Rahm’s victory last week at the CareerBuilder Challenge, his second on Tour and fourth worldwide tilt over the last 12 months, propelled the 23-year-old to No. 2 in the world, just behind Dustin Johnson. His overtime triumph also moved him to within four rounds of unseating DJ atop the global pecking order.

    It’s impressive for a player who at this point last year was embarking on his first full season as a professional, but then Rahm has a fool-proof plan to keep from getting mired in the accolades of his accomplishments.

    “It's kind of hard to process it, to be honest, because I live my day-to-day life with my girlfriend and my team around me and they don't change their behavior based on what I do, right?” he said on Tuesday at Torrey Pines. “They'll never change what they think of me. So I really don't know the magnitude of what I do until I go outside of my comfort zone.”

    Head down and happy has worked perfectly for Rahm, who has finished outside the top 10 in just three of his last 10 starts and began 2018 with a runner-up showing at the Sentry Tournament of Champions and last week’s victory.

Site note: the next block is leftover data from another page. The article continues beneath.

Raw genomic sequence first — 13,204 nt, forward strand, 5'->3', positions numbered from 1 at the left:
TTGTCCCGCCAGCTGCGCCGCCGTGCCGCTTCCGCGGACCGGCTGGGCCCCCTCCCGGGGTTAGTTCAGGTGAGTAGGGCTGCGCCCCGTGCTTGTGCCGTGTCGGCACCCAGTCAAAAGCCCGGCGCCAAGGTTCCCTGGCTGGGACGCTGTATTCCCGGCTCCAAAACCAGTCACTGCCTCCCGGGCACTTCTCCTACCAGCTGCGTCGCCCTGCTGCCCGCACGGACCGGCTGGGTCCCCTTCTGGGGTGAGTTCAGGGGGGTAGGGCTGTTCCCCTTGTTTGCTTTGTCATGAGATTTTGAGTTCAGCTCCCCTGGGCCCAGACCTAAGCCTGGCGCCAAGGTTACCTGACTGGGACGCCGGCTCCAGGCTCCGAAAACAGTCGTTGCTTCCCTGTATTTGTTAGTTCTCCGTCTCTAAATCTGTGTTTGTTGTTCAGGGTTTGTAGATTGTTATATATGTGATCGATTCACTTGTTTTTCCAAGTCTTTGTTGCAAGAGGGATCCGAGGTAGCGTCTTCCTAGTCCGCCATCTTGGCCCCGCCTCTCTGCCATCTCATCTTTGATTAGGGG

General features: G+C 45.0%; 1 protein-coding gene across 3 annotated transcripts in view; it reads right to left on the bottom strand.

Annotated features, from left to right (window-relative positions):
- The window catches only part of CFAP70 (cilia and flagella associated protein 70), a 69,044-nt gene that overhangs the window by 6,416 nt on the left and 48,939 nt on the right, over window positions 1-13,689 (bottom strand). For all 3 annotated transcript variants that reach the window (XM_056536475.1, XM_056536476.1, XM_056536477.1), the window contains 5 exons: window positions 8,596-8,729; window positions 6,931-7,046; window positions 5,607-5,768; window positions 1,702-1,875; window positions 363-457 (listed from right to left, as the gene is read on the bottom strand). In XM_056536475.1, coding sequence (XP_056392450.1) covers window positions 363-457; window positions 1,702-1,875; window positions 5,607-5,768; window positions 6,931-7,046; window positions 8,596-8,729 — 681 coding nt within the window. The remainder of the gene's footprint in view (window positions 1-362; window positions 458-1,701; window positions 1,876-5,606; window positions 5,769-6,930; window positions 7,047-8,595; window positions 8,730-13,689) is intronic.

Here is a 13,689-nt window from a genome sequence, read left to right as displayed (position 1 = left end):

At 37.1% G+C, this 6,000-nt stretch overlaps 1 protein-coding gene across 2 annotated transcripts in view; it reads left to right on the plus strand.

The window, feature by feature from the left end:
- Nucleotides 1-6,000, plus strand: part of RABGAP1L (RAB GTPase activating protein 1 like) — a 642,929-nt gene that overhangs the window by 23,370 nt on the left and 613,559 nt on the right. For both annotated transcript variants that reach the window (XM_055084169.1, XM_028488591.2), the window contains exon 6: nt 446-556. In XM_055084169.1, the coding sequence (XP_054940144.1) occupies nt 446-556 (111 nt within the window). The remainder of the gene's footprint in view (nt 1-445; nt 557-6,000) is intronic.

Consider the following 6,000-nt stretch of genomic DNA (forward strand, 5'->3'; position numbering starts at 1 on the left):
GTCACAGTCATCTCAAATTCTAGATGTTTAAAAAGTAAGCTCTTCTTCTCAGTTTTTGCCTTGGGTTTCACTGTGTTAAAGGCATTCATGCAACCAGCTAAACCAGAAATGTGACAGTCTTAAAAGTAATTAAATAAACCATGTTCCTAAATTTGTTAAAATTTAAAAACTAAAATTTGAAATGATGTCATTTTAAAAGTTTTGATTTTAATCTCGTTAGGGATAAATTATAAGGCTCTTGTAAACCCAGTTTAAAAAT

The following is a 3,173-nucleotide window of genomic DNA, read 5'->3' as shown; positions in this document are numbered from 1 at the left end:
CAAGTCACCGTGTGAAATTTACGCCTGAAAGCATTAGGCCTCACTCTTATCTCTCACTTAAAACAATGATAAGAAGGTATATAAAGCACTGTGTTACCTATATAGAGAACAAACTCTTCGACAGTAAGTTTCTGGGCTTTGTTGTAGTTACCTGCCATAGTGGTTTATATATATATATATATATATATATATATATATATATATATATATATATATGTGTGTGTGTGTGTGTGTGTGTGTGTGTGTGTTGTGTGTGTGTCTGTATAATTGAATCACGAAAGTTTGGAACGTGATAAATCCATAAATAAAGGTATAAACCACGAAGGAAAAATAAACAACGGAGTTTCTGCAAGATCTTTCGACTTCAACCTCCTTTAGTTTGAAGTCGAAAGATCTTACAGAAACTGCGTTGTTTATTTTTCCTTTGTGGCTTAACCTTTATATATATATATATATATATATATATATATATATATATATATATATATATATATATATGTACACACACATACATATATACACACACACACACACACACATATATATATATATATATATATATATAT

According to the world ranking math, Rahm is 1.35 average ranking points behind Johnson and can overtake DJ atop the pack with a victory this week at the Farmers Insurance Open; but to hear his take on his ascension one would imagine a much wider margin.

    “I've said many times, beating Dustin Johnson is a really, really hard task,” Rahm said. “We all know what happened last time he was close to a lead in a tournament on the PGA Tour.”


    Farmers Insurance Open: Articles, photos and videos


    Rahm certainly remembers. It was just three weeks ago in Maui when he birdied three of his first six holes, played the weekend at Kapalua in 11 under and still finished eight strokes behind Johnson.

    And last year at the WGC-Mexico Championship when Rahm closed his week with rounds of 67-68 only to finish two strokes off Johnson’s winning pace, or a few weeks later at the WGC-Dell Technologies Match Play when he took Johnson the distance in the championship match only to drop a 1-up decision to the game’s undisputed heavyweight.

    As far as Rahm has come in an incredibly short time - at this point last year he ranked 137th in the world - it is interesting that it’s been Johnson who has had an answer at every turn.